Dead woman fined for motoring offence by the DVLA

DVLA mistake
DVLA mistake

The DVLA apologised for fining a dead woman £200 for committing an offence that she could not have possibly been guilty of; given the fact that she had passed away four years previously. The DVLA sent a prosecution letter out to Mona Paterson for not telling them that her car ownership had changed, the only hitch was that Ms Paterson died in November of 2008.

Ms Paterson was assessed a £200 fine by the Hartlepool Magistrates with the court record reflecting that the offence happened on January 30th of 2012. The court found her guilty of not giving the proper registration documents to the proper agency. Magistrates added in an additional £90 for DVLA costs and another £15 charge for the late payment in October of 2012.

Eventually a friend of Ms Paterson’s heard about the mix-up and spoke out. She said that Ms Paterson had never owed a debt to anyone and would not have wanted to evade the law. To be fined for something after her passing that she could not control is an injustice to her and she does not believe that this is probably the first time that someone has been fined unfairly.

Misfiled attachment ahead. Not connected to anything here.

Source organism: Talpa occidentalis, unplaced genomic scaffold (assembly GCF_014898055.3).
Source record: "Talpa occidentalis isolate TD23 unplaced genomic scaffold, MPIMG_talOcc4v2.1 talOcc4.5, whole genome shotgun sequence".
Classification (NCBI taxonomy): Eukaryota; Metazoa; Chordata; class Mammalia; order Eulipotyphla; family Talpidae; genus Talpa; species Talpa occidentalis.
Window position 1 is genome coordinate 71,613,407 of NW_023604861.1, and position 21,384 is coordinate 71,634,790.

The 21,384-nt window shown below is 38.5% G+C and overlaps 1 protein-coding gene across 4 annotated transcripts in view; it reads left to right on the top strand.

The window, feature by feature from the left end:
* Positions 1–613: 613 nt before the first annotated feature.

Ms Paterson’s vehicle was sold just a few years after she died. The friend believed that the DVLA was told that Ms Paterson was deceased when the vehicle was sold.

A spokesperson for the DVLA stated that they try to do everything possible to make sure that all of their records are accurate, but in this case they did not find out about the death before the case went forward to court and at the moment they are taking the right steps to drop the case. In addition, they stated that they are very sorry for any problems that were caused.